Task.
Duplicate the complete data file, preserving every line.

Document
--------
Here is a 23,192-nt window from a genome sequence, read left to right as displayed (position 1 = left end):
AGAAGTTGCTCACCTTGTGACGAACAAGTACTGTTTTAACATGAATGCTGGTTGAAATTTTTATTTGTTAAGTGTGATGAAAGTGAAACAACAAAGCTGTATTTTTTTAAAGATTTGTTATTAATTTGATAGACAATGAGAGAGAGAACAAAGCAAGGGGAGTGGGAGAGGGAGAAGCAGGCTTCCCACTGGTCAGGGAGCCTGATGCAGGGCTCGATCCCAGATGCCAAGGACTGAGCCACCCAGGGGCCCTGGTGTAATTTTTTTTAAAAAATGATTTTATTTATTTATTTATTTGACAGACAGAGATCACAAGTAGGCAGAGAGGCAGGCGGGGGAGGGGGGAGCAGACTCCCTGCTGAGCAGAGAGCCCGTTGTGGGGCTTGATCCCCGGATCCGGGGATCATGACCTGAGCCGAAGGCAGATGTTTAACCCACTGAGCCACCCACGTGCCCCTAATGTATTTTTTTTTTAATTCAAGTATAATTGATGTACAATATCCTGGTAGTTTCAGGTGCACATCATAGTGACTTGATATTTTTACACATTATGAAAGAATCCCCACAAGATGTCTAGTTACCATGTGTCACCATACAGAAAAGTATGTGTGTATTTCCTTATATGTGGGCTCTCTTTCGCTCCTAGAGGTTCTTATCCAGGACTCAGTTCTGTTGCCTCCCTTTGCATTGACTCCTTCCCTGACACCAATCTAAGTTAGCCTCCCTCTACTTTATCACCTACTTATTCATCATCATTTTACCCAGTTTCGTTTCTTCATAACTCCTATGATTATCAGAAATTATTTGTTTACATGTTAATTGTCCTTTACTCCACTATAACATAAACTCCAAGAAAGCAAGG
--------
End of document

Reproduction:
Here is a 23,192-nt window from a genome sequence, read left to right as displayed (position 1 = left end):
AGAAGTTGCTCACCTTGTGACGAACAAGTACTGTTTTAACATGAATGCTGGTTGAAATTTTTATTTGTTAAGTGTGATGAAAGTGAAACAACAAAGCTGTATTTTTTTAAAGATTTGTTATTAATTTGATAGACAATGAGAGAGAGAACAAAGCAAGGGGAGTGGGAGAGGGAGAAGCAGGCTTCCCACTGGTCAGGGAGCCTGATGCAGGGCTCGATCCCAGATGCCAAGGACTGAGCCACCCAGGGGCCCTGGTGTAATTTTTTTTAAAAAATGATTTTATTTATTTATTTATTTGACAGACAGAGATCACAAGTAGGCAGAGAGGCAGGCGGGGGAGGGGGGAGCAGACTCCCTGCTGAGCAGAGAGCCCGTTGTGGGGCTTGATCCCCGGATCCGGGGATCATGACCTGAGCCGAAGGCAGATGTTTAACCCACTGAGCCACCCACGTGCCCCTAATGTATTTTTTTTTTAATTCAAGTATAATTGATGTACAATATCCTGGTAGTTTCAGGTGCACATCATAGTGACTTGATATTTTTACACATTATGAAAGAATCCCCACAAGATGTCTAGTTACCATGTGTCACCATACAGAAAAGTATGTGTGTATTTCCTTATATGTGGGCTCTCTTTCGCTCCTAGAGGTTCTTATCCAGGACTCAGTTCTGTTGCCTCCCTTTGCATTGACTCCTTCCCTGACACCAATCTAAGTTAGCCTCCCTCTACTTTATCACCTACTTATTCATCATCATTTTACCCAGTTTCGTTTCTTCATAACTCCTATGATTATCAGAAATTATTTGTTTACATGTTAATTGTCCTTTACTCCACTATAACATAAACTCCAAGAAAGCAAGG